Customer Service Woes

Customer service is one of the biggest paradox of our times.

The more we move towards self-service, chatbots, the more we have to interact with humans. The more we interact with humans, the more it feels we are talking to machines.

It is a vicious circle all of us want to avoid.

Lately, I have been talking to a lot of customer service reps from different industries – retail, banking, visa processing services, e-commerce, over different channels – phone, email, chat.

customer service

I know it appears that I am on some sort of mission here, but it was just my (bad) luck!

There was one common thread across all these interactions, lack of human intelligence or empathy.

At one instance, I almost told the person at the other end to please behave like a human, because it seemed she wasn’t reading any of the messages I sent in the chat window.

In another instance, the rep of my telecom service provider was trying to up-sell when I made the call for the cancellation of connection.

To top it all, when I got a follow-up call to check why I gave a bad rating for my interaction, the person at the other was only interested to improve the rating of that particular call, rather than addressing the actual issue!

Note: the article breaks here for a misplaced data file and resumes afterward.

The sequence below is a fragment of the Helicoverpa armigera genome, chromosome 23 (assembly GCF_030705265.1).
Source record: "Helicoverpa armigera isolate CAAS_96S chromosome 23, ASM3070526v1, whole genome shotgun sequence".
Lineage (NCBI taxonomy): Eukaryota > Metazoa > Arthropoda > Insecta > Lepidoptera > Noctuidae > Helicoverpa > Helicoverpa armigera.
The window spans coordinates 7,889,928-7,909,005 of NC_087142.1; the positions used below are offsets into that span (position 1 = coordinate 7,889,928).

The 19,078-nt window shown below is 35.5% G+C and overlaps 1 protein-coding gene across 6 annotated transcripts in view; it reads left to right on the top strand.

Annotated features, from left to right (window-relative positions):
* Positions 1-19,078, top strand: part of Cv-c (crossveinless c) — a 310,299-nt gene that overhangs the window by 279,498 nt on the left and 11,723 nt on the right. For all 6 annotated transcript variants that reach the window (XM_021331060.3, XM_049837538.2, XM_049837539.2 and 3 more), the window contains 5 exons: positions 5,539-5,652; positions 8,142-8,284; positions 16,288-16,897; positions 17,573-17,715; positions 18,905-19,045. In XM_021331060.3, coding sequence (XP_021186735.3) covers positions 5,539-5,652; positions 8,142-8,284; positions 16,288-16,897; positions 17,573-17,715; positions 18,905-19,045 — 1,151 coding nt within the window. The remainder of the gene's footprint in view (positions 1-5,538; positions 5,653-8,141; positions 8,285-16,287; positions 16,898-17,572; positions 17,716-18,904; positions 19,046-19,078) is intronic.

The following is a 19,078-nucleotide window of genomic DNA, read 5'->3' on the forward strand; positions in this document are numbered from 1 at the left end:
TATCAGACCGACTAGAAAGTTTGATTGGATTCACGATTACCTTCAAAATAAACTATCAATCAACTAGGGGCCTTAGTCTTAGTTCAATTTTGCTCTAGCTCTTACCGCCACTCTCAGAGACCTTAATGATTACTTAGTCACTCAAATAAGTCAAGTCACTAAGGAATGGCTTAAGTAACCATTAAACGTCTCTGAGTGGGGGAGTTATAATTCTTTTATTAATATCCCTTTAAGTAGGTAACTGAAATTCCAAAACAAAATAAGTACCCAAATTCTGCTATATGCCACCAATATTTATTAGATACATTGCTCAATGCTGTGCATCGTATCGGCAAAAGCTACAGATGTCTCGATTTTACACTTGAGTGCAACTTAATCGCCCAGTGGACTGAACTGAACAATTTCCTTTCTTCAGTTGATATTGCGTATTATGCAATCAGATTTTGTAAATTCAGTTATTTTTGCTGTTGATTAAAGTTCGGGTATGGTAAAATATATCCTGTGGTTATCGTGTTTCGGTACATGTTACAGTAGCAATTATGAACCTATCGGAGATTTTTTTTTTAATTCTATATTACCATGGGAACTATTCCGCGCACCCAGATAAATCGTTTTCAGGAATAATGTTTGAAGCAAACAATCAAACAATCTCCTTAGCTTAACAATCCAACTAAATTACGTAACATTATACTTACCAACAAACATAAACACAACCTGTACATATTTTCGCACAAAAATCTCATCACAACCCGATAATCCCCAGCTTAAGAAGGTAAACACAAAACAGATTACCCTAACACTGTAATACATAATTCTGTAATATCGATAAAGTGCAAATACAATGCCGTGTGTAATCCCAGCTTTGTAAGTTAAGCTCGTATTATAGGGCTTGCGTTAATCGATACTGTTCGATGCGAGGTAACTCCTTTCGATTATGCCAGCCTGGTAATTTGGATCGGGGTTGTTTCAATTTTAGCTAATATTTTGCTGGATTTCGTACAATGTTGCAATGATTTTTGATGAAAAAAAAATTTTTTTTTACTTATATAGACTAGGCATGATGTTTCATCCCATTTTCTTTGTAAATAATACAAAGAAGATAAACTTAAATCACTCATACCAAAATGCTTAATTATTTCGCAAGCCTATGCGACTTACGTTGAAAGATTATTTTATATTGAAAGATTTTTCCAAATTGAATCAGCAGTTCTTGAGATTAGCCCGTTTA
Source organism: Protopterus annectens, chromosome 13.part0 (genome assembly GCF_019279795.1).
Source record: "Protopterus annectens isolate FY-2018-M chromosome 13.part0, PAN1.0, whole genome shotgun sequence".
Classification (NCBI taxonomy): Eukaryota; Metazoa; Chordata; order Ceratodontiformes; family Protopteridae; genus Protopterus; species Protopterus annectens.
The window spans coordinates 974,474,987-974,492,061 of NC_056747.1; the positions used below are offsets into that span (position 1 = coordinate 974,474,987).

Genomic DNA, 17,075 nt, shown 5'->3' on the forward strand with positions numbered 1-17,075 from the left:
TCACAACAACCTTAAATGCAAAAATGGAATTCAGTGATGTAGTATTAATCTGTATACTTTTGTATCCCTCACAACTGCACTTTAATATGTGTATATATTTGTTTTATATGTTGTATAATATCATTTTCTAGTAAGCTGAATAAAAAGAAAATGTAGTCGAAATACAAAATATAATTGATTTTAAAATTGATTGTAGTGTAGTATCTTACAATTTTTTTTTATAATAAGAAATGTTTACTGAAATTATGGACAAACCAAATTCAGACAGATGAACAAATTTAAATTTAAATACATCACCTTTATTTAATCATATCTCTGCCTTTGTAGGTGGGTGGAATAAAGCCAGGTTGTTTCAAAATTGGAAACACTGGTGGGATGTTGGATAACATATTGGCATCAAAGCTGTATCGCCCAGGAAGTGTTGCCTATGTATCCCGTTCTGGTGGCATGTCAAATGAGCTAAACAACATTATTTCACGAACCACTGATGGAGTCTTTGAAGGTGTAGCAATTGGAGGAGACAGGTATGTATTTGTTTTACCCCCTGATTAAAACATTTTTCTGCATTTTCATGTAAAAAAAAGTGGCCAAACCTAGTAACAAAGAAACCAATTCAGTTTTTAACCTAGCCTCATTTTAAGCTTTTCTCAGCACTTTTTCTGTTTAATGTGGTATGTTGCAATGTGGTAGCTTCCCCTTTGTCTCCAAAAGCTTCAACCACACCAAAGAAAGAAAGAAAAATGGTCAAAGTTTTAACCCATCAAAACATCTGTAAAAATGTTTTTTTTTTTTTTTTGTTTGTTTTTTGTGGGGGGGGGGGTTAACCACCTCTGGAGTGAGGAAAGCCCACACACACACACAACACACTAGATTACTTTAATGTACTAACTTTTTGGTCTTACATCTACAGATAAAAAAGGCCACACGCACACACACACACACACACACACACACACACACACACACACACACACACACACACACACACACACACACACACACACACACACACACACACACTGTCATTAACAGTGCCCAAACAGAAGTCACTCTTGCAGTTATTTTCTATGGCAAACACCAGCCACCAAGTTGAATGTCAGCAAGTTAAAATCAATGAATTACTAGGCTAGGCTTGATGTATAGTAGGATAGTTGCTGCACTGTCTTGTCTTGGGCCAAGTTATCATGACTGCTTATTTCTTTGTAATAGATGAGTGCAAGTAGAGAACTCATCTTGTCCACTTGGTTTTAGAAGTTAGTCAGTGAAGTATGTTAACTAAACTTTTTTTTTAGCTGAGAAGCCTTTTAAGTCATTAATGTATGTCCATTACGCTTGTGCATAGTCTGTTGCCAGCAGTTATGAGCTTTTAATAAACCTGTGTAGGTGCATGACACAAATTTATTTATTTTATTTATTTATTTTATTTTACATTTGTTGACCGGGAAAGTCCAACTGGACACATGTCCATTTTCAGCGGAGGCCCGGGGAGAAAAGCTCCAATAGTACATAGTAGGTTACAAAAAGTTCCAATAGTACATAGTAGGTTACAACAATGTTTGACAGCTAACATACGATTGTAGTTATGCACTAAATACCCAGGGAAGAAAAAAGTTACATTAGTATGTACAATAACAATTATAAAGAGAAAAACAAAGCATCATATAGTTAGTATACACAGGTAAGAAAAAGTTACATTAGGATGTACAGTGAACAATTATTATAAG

Customer Experience and Customer Service
Every interaction with customer care

The only saving grace for me was the fact that someone is monitoring these ratings, whether it results in customer satisfaction or not that is a separate discussion.

Where did it go wrong?

How did customer care turn into customer unaware department?

Who trains these humans to mindlessly repeat sentences like “Surely, I will assist you”, even though they have no idea what is going on?

What happens to all those calls that are ‘recorded for quality and training’ purpose?

Standard operating procedures are required, protocols are necessary but why don’t they help the customer?

The bigger the brand the more frustrating is their customer’s experience, why?

What is so difficult about delivering these experiences that disgruntled customers are almost equal if not more than satisfied customers?

Is it the technology? Is it the process? Is it training? Is it the organization structure?

The customer experience is not only fragmented, but it is average at best.

Who in the organization is responsible to report on customer satisfaction? By customer satisfaction, I don’t mean the NPS or average of any kind of score, I mean ACTUAL satisfaction.

How many times a customer contacts us?

How many times they have to contact us to solve one issue?

If this information is easily accessible on the website, why are they calling us?

Is it wise for the agent to say please look for this information on our website when the customer has been waiting for ten minutes to speak?

Is someone smart enough to deduce that increase in waiting time for the customer is an indication that we need infrastructure upgrade or additional resources?

What is so difficult about the questions above that only a few organizations seem to have answers to them?

Any thoughts?

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